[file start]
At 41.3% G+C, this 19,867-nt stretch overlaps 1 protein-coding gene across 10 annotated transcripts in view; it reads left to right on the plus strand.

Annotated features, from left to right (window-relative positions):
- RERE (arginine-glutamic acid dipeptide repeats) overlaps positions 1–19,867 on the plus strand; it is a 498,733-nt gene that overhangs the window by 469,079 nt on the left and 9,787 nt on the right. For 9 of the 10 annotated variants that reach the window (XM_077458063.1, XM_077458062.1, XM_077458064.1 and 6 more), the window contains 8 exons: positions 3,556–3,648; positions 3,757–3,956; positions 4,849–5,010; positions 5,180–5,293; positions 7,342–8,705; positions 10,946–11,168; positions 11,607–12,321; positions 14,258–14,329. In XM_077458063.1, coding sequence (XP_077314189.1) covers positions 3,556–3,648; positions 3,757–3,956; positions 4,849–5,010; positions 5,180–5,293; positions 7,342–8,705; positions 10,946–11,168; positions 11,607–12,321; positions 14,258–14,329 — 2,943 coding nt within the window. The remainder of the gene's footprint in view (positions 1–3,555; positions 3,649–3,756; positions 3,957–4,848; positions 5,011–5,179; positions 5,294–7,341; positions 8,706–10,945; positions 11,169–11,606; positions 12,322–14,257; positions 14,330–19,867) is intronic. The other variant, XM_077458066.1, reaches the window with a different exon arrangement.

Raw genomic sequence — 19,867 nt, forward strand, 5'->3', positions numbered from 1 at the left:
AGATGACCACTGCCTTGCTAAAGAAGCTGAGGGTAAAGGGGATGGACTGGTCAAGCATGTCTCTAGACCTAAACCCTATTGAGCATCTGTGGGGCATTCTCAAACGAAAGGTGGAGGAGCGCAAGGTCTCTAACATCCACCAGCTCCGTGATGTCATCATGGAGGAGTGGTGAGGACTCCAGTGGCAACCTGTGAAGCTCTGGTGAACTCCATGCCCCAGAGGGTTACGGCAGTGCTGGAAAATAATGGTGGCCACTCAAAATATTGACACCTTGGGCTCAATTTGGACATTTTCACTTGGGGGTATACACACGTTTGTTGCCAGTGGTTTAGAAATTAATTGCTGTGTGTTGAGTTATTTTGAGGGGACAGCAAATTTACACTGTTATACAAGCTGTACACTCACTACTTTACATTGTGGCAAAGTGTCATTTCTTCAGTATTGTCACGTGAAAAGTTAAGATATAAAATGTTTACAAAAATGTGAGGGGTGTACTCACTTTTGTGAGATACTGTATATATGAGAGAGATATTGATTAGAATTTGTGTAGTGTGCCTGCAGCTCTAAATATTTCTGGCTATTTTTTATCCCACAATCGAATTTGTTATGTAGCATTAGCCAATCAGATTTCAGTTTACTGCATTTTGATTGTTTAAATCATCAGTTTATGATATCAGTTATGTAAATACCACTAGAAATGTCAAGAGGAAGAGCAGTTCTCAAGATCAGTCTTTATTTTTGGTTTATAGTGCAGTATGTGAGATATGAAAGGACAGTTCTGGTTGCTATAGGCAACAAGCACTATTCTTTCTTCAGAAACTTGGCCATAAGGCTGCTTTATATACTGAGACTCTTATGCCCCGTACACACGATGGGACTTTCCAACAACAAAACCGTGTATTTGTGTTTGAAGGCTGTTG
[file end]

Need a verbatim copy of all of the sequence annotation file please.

At 41.3% G+C, this 19,867-nt stretch overlaps 1 protein-coding gene across 10 annotated transcripts in view; it reads left to right on the plus strand.

Annotated features, from left to right (window-relative positions):
- RERE (arginine-glutamic acid dipeptide repeats) overlaps positions 1–19,867 on the plus strand; it is a 498,733-nt gene that overhangs the window by 469,079 nt on the left and 9,787 nt on the right. For 9 of the 10 annotated variants that reach the window (XM_077458063.1, XM_077458062.1, XM_077458064.1 and 6 more), the window contains 8 exons: positions 3,556–3,648; positions 3,757–3,956; positions 4,849–5,010; positions 5,180–5,293; positions 7,342–8,705; positions 10,946–11,168; positions 11,607–12,321; positions 14,258–14,329. In XM_077458063.1, coding sequence (XP_077314189.1) covers positions 3,556–3,648; positions 3,757–3,956; positions 4,849–5,010; positions 5,180–5,293; positions 7,342–8,705; positions 10,946–11,168; positions 11,607–12,321; positions 14,258–14,329 — 2,943 coding nt within the window. The remainder of the gene's footprint in view (positions 1–3,555; positions 3,649–3,756; positions 3,957–4,848; positions 5,011–5,179; positions 5,294–7,341; positions 8,706–10,945; positions 11,169–11,606; positions 12,322–14,257; positions 14,330–19,867) is intronic. The other variant, XM_077458066.1, reaches the window with a different exon arrangement.

Raw genomic sequence — 19,867 nt, forward strand, 5'->3', positions numbered from 1 at the left:
AGATGACCACTGCCTTGCTAAAGAAGCTGAGGGTAAAGGGGATGGACTGGTCAAGCATGTCTCTAGACCTAAACCCTATTGAGCATCTGTGGGGCATTCTCAAACGAAAGGTGGAGGAGCGCAAGGTCTCTAACATCCACCAGCTCCGTGATGTCATCATGGAGGAGTGGTGAGGACTCCAGTGGCAACCTGTGAAGCTCTGGTGAACTCCATGCCCCAGAGGGTTACGGCAGTGCTGGAAAATAATGGTGGCCACTCAAAATATTGACACCTTGGGCTCAATTTGGACATTTTCACTTGGGGGTATACACACGTTTGTTGCCAGTGGTTTAGAAATTAATTGCTGTGTGTTGAGTTATTTTGAGGGGACAGCAAATTTACACTGTTATACAAGCTGTACACTCACTACTTTACATTGTGGCAAAGTGTCATTTCTTCAGTATTGTCACGTGAAAAGTTAAGATATAAAATGTTTACAAAAATGTGAGGGGTGTACTCACTTTTGTGAGATACTGTATATATGAGAGAGATATTGATTAGAATTTGTGTAGTGTGCCTGCAGCTCTAAATATTTCTGGCTATTTTTTATCCCACAATCGAATTTGTTATGTAGCATTAGCCAATCAGATTTCAGTTTACTGCATTTTGATTGTTTAAATCATCAGTTTATGATATCAGTTATGTAAATACCACTAGAAATGTCAAGAGGAAGAGCAGTTCTCAAGATCAGTCTTTATTTTTGGTTTATAGTGCAGTATGTGAGATATGAAAGGACAGTTCTGGTTGCTATAGGCAACAAGCACTATTCTTTCTTCAGAAACTTGGCCATAAGGCTGCTTTATATACTGAGACTCTTATGCCCCGTACACACGATGGGACTTTCCAACAACAAAACCGTGTATTTGTGTTTGAAGGCTGTTG